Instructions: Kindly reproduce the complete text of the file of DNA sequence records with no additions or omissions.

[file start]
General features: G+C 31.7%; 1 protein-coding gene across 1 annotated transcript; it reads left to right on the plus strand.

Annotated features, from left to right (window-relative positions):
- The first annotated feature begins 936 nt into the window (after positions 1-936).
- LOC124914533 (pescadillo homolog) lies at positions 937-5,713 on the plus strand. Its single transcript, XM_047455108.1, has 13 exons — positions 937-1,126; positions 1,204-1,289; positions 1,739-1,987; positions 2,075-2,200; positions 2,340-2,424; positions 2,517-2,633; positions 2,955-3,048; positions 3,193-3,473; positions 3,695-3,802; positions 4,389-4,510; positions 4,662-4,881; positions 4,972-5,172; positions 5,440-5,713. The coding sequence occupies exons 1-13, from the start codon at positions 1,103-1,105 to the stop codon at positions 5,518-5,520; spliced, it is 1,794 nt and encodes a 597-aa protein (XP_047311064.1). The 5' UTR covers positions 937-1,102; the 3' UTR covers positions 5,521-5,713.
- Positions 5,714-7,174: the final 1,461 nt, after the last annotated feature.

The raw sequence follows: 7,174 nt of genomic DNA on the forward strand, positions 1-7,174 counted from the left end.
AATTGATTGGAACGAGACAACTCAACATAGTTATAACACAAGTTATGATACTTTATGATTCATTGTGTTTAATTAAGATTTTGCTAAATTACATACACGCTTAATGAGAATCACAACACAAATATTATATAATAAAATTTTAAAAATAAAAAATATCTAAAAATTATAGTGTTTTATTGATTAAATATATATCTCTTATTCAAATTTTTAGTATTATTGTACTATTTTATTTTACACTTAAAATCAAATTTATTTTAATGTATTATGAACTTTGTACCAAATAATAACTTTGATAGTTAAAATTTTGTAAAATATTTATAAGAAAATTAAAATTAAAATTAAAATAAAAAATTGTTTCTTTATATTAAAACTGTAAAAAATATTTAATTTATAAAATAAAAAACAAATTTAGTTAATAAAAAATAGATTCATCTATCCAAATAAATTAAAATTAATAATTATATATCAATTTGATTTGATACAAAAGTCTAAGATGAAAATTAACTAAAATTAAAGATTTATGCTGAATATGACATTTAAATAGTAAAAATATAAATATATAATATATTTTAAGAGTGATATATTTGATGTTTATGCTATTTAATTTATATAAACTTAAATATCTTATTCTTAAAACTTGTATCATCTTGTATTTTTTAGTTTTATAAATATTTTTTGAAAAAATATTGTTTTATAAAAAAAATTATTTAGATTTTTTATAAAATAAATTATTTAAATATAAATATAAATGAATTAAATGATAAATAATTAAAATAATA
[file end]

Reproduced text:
General features: G+C 31.7%; 1 protein-coding gene across 1 annotated transcript; it reads left to right on the plus strand.

Annotated features, from left to right (window-relative positions):
- The first annotated feature begins 936 nt into the window (after positions 1-936).
- LOC124914533 (pescadillo homolog) lies at positions 937-5,713 on the plus strand. Its single transcript, XM_047455108.1, has 13 exons — positions 937-1,126; positions 1,204-1,289; positions 1,739-1,987; positions 2,075-2,200; positions 2,340-2,424; positions 2,517-2,633; positions 2,955-3,048; positions 3,193-3,473; positions 3,695-3,802; positions 4,389-4,510; positions 4,662-4,881; positions 4,972-5,172; positions 5,440-5,713. The coding sequence occupies exons 1-13, from the start codon at positions 1,103-1,105 to the stop codon at positions 5,518-5,520; spliced, it is 1,794 nt and encodes a 597-aa protein (XP_047311064.1). The 5' UTR covers positions 937-1,102; the 3' UTR covers positions 5,521-5,713.
- Positions 5,714-7,174: the final 1,461 nt, after the last annotated feature.

The raw sequence follows: 7,174 nt of genomic DNA on the forward strand, positions 1-7,174 counted from the left end.
AATTGATTGGAACGAGACAACTCAACATAGTTATAACACAAGTTATGATACTTTATGATTCATTGTGTTTAATTAAGATTTTGCTAAATTACATACACGCTTAATGAGAATCACAACACAAATATTATATAATAAAATTTTAAAAATAAAAAATATCTAAAAATTATAGTGTTTTATTGATTAAATATATATCTCTTATTCAAATTTTTAGTATTATTGTACTATTTTATTTTACACTTAAAATCAAATTTATTTTAATGTATTATGAACTTTGTACCAAATAATAACTTTGATAGTTAAAATTTTGTAAAATATTTATAAGAAAATTAAAATTAAAATTAAAATAAAAAATTGTTTCTTTATATTAAAACTGTAAAAAATATTTAATTTATAAAATAAAAAACAAATTTAGTTAATAAAAAATAGATTCATCTATCCAAATAAATTAAAATTAATAATTATATATCAATTTGATTTGATACAAAAGTCTAAGATGAAAATTAACTAAAATTAAAGATTTATGCTGAATATGACATTTAAATAGTAAAAATATAAATATATAATATATTTTAAGAGTGATATATTTGATGTTTATGCTATTTAATTTATATAAACTTAAATATCTTATTCTTAAAACTTGTATCATCTTGTATTTTTTAGTTTTATAAATATTTTTTGAAAAAATATTGTTTTATAAAAAAAATTATTTAGATTTTTTATAAAATAAATTATTTAAATATAAATATAAATGAATTAAATGATAAATAATTAAAATAATA